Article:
India barring foreign donations to Mother Teresa-founded charity seen as pattern
Mother Teresa is a saint in the Catholic Church, but the Indian government is blocking foreign donations to a charity founded by the late nun in an action seen by many as a new crack down on groups run by religious minorities.
The government in Delhi on Dec. 27 "refused" to renew authorisation that is vital for Mother Teresa's Missionaries of Charity to secure foreign funds, cutting off a key source it has relied on to run its programs for the impoverished, Reuters news agency reported.
Prime Minister Narendra Modi's government refused permission to the charity under the Foreign Contribution Regulation Act, a government statement said.
"While considering the MoC's renewal application, some adverse inputs were noticed," the Ministry of Home Affairs said without explaining the reasoning.
The charity has dedicated itself to serving "the poorest of the poor" for more than 70 years and runs soup kitchens and orphanages.
Mother Teresa, a Roman Catholic nun and Nobel Peace laureate who died in 1997, founded the charity in 1950.
The charity has more than 3,000 nuns worldwide who run hospices, community kitchens, schools, leper colonies and homes for abandoned children.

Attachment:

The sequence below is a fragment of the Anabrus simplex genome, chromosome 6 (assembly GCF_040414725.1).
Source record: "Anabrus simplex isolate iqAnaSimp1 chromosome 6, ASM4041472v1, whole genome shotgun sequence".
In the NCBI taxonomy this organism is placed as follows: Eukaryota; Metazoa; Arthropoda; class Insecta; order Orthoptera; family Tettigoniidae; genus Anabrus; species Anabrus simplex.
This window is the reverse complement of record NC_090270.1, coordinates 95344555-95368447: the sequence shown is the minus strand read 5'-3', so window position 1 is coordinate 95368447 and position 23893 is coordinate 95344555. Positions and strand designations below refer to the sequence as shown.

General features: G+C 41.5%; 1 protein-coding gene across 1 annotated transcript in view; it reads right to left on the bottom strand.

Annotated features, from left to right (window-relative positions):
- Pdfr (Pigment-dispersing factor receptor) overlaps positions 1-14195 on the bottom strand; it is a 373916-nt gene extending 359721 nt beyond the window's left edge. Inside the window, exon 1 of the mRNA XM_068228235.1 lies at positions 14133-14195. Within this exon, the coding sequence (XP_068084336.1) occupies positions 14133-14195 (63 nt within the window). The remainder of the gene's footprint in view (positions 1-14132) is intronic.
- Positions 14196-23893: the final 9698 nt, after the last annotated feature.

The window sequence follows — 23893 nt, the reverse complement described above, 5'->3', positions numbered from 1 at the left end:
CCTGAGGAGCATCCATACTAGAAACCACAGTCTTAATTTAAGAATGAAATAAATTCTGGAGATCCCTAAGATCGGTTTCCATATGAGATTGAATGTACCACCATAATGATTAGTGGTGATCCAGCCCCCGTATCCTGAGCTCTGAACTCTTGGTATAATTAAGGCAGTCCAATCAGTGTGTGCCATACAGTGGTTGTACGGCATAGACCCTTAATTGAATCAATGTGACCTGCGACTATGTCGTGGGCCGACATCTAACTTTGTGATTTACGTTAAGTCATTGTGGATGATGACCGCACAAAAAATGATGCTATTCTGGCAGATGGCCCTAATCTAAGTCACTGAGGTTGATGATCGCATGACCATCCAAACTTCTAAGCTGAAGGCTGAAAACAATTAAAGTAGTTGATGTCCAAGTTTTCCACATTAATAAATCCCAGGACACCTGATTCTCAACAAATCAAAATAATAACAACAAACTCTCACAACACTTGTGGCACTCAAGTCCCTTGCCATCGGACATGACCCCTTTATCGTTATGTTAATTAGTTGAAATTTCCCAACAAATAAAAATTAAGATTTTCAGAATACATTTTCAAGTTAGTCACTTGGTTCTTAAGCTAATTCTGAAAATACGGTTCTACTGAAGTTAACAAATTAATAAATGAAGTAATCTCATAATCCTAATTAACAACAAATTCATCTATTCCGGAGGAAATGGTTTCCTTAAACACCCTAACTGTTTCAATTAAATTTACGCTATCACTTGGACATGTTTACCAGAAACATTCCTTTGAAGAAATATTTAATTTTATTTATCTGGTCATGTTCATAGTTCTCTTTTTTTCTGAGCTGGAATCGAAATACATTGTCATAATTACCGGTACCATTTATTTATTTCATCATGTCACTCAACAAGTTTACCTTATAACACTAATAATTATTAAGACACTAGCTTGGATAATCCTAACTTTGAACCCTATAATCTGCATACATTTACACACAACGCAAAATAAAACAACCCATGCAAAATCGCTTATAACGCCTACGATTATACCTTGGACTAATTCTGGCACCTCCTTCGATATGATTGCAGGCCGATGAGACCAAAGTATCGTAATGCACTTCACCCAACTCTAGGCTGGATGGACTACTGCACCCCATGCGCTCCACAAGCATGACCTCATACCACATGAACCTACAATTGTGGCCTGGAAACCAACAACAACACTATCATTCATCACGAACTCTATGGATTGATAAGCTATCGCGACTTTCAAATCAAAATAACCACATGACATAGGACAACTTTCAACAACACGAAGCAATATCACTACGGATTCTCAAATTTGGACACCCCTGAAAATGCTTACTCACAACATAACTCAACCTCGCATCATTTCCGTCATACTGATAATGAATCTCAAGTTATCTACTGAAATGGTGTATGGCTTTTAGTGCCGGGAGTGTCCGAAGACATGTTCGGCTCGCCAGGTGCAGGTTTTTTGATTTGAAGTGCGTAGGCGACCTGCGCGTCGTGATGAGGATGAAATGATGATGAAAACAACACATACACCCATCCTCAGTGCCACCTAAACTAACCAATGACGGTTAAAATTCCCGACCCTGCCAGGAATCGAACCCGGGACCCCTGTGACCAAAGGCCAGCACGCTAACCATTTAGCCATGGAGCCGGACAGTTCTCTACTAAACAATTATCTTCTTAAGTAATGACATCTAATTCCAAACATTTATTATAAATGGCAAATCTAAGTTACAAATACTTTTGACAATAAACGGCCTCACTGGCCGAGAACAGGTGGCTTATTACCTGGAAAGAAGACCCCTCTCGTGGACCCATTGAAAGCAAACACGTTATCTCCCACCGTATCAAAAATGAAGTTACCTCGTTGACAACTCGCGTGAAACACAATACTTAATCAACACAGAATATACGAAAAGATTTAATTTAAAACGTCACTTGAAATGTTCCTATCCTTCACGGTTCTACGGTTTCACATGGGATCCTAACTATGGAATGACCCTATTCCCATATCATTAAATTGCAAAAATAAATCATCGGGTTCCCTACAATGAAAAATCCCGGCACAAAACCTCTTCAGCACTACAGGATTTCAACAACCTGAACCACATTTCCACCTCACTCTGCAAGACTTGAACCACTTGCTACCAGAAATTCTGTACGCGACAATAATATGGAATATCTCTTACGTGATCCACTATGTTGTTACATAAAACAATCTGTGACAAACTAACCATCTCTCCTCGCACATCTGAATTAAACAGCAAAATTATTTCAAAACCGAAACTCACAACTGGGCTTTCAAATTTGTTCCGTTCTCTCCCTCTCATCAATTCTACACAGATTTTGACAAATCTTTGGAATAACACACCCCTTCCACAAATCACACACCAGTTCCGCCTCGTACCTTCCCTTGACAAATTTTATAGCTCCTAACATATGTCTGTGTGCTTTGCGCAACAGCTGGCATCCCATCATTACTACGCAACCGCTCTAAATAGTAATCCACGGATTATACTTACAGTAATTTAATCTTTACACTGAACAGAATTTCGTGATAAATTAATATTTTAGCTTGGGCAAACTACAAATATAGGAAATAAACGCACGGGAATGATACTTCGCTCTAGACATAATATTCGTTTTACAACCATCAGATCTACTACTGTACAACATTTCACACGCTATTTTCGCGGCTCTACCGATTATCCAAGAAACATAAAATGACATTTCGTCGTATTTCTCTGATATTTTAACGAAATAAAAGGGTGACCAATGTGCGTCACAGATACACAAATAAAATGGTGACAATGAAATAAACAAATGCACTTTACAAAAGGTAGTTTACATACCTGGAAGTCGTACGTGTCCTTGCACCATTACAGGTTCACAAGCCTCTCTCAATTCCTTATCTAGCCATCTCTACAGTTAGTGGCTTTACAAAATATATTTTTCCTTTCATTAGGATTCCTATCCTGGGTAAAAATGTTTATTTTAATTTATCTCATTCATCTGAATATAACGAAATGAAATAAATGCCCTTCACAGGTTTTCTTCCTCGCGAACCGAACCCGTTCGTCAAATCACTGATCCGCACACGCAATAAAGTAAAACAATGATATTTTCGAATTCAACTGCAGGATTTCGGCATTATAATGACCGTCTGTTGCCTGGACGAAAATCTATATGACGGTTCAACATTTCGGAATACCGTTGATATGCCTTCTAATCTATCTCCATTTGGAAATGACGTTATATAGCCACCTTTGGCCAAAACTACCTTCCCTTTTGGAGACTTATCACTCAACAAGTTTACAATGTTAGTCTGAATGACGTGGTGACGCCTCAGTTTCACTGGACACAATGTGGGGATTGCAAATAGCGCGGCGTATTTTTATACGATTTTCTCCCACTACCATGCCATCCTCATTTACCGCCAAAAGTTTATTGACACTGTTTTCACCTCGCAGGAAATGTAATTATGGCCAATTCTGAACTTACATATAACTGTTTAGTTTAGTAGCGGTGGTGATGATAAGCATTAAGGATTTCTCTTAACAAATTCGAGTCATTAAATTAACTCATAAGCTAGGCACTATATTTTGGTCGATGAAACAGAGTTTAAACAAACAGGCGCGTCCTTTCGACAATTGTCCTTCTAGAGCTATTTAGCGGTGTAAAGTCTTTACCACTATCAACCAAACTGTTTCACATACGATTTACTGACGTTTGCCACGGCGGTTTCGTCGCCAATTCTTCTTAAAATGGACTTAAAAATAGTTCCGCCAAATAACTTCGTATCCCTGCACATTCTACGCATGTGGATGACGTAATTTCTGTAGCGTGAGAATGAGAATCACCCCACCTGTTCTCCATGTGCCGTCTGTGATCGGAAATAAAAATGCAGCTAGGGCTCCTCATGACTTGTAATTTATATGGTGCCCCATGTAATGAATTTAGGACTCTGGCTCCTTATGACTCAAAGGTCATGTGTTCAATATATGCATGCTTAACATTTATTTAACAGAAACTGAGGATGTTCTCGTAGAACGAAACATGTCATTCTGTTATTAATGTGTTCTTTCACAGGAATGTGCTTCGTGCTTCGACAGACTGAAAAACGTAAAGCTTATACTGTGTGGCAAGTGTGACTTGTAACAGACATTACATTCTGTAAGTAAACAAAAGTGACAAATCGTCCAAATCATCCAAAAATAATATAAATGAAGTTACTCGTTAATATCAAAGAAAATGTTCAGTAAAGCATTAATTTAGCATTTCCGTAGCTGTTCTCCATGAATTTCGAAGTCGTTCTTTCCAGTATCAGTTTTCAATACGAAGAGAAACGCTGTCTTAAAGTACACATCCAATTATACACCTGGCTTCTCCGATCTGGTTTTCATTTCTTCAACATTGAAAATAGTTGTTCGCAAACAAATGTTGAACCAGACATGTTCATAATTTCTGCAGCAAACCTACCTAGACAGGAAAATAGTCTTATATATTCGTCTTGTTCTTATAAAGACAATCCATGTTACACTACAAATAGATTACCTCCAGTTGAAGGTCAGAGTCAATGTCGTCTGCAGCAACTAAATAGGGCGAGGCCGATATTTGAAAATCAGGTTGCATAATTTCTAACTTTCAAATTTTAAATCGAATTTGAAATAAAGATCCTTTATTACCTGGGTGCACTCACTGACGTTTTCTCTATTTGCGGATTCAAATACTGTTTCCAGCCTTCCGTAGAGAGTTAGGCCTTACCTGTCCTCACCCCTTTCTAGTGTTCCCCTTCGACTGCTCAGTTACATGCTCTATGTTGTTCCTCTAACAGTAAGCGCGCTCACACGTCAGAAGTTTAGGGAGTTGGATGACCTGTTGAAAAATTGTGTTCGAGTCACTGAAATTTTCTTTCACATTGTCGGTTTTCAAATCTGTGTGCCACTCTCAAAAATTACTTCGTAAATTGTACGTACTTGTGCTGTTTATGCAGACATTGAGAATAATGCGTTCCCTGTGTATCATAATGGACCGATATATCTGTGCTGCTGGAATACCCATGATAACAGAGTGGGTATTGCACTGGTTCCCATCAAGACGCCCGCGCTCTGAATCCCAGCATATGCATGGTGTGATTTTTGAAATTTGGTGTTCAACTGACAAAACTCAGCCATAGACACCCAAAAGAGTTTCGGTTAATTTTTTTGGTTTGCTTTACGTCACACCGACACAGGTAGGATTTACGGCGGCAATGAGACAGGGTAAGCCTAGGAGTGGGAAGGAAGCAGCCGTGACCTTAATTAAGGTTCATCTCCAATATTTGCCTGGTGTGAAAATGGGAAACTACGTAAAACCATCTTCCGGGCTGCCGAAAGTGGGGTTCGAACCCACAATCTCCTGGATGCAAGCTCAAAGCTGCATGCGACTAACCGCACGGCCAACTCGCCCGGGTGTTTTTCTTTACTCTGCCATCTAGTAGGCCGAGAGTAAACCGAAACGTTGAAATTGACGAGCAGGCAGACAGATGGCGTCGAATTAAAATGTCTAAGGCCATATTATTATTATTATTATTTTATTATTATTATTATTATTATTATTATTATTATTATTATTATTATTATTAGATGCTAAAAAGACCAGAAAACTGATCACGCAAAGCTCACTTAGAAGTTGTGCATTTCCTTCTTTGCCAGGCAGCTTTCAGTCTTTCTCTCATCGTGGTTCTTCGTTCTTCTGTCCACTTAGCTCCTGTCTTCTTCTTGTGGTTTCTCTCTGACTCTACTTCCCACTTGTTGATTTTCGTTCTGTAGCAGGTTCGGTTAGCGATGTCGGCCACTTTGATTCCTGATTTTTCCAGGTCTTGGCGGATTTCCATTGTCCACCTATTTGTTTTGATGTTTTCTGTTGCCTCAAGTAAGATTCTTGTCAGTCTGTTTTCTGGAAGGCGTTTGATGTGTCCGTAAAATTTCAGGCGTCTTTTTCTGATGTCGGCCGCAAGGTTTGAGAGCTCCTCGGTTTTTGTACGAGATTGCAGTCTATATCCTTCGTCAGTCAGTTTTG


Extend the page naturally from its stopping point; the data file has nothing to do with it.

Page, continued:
The news came around a tense Christmas time, when churches have been vandalized and celebrations interrupted by hundreds of right-wing Hindus across the country, The New York Times reported.
The rise in attacks on Christians is part of a broader shift in which religious minorities feel less safe, the Times reported.
It cited anti-Christian vigilantes sweeping through villages, storming churches, burning Christian literature, attacking schools and assaulting worshipers.
Attacks are not only on Christians and Hindu nationalists have confronted Muslims during Friday prayers in the northern state of Haryana in recent months.
Hardline Hindu groups affiliated to Modi's party have accused the charity of leading religious conversion programs using the organization by offering poor Hindus and tribal communities food, medicine, money, free education and shelter, which the . Missionaries of Charity have rebuffed.
Police in Gujarat state had filed a case against the charity for supposedly trying to convert young girls at one of its shelters in Vadodara city.
The police also claimed that the charity's work was "hurting Hindu religious sentiments."
"The institution has been involved in activities to hurt the religious sentiments of Hindus intentionally and with bitterness," the case claims.
"The girls inside the Home for Girls are being lured to adopt Christianity by making them wear the cross around their neck and also placing the Bible on the table of the storeroom used by the girls, in order to compel them to read the Bible."
It notes, It is an attempted crime to force religious conversion upon the girls."
A spokesperson for the Missionaries of Charity rejected the claims: "We have not converted anyone or forced anyone to marry into Christian faith," Christian Today reported.
Christians make up around 2.3 percent of India's more than one billiion people.